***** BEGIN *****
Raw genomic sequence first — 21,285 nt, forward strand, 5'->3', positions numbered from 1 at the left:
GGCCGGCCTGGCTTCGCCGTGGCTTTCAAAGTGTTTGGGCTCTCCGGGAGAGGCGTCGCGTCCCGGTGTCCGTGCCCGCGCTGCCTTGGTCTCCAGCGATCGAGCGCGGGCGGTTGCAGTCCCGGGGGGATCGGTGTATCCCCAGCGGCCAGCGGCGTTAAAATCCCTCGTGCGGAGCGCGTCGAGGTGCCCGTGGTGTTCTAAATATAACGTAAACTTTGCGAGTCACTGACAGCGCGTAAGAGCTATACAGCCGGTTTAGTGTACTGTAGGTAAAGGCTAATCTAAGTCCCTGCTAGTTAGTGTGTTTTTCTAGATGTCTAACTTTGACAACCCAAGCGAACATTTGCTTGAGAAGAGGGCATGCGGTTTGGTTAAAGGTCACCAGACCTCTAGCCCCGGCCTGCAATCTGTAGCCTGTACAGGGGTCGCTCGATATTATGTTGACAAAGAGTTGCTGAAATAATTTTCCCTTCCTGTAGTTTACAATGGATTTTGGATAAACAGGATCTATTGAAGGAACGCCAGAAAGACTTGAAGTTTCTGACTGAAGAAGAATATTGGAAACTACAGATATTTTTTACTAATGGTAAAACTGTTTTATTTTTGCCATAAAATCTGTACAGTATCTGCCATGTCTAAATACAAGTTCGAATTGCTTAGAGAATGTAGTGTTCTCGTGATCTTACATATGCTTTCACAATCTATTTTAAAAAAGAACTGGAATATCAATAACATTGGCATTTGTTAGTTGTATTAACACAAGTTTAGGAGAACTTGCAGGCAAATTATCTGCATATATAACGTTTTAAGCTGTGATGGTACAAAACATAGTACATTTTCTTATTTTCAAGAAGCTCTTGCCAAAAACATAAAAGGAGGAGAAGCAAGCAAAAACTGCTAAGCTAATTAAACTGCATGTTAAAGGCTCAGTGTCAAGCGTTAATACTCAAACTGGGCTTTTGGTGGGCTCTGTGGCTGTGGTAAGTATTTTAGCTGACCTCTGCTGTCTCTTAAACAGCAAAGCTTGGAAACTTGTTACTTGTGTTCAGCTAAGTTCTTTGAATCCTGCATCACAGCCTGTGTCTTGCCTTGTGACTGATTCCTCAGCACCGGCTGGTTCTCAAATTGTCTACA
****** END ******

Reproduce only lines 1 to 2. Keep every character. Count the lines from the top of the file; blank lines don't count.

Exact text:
Raw genomic sequence first — 21,285 nt, forward strand, 5'->3', positions numbered from 1 at the left:
GGCCGGCCTGGCTTCGCCGTGGCTTTCAAAGTGTTTGGGCTCTCCGGGAGAGGCGTCGCGTCCCGGTGTCCGTGCCCGCGCTGCCTTGGTCTCCAGCGATCGAGCGCGGGCGGTTGCAGTCCCGGGGGGATCGGTGTATCCCCAGCGGCCAGCGGCGTTAAAATCCCTCGTGCGGAGCGCGTCGAGGTGCCCGTGGTGTTCTAAATATAACGTAAACTTTGCGAGTCACTGACAGCGCGTAAGAGCTATACAGCCGGTTTAGTGTACTGTAGGTAAAGGCTAATCTAAGTCCCTGCTAGTTAGTGTGTTTTTCTAGATGTCTAACTTTGACAACCCAAGCGAACATTTGCTTGAGAAGAGGGCATGCGGTTTGGTTAAAGGTCACCAGACCTCTAGCCCCGGCCTGCAATCTGTAGCCTGTACAGGGGTCGCTCGATATTATGTTGACAAAGAGTTGCTGAAATAATTTTCCCTTCCTGTAGTTTACAATGGATTTTGGATAAACAGGATCTATTGAAGGAACGCCAGAAAGACTTGAAGTTTCTGACTGAAGAAGAATATTGGAAACTACAGATATTTTTTACTAATGGTAAAACTGTTTTATTTTTGCCATAAAATCTGTACAGTATCTGCCATGTCTAAATACAAGTTCGAATTGCTTAGAGAATGTAGTGTTCTCGTGATCTTACATATGCTTTCACAATCTATTTTAAAAAAGAACTGGAATATCAATAACATTGGCATTTGTTAGTTGTATTAACACAAGTTTAGGAGAACTTGCAGGCAAATTATCTGCATATATAACGTTTTAAGCTGTGATGGTACAAAACATAGTACATTTTCTTATTTTCAAGAAGCTCTTGCCAAAAACATAAAAGGAGGAGAAGCAAGCAAAAACTGCTAAGCTAATTAAACTGCATGTTAAAGGCTCAGTGTCAAGCGTTAATACTCAAACTGGGCTTTTGGTGGGCTCTGTGGCTGTGGTAAGTATTTTAGCTGACCTCTGCTGTCTCTTAAACAGCAAAGCTTGGAAACTTGTTACTTGTGTTCAGCTAAGTTCTTTGAATCCTGCATCACAGCCTGTGTCTTGCCTTGTGACTGATTCCTCAGCACCGGCTGGTTCTCAAATTGTCTACA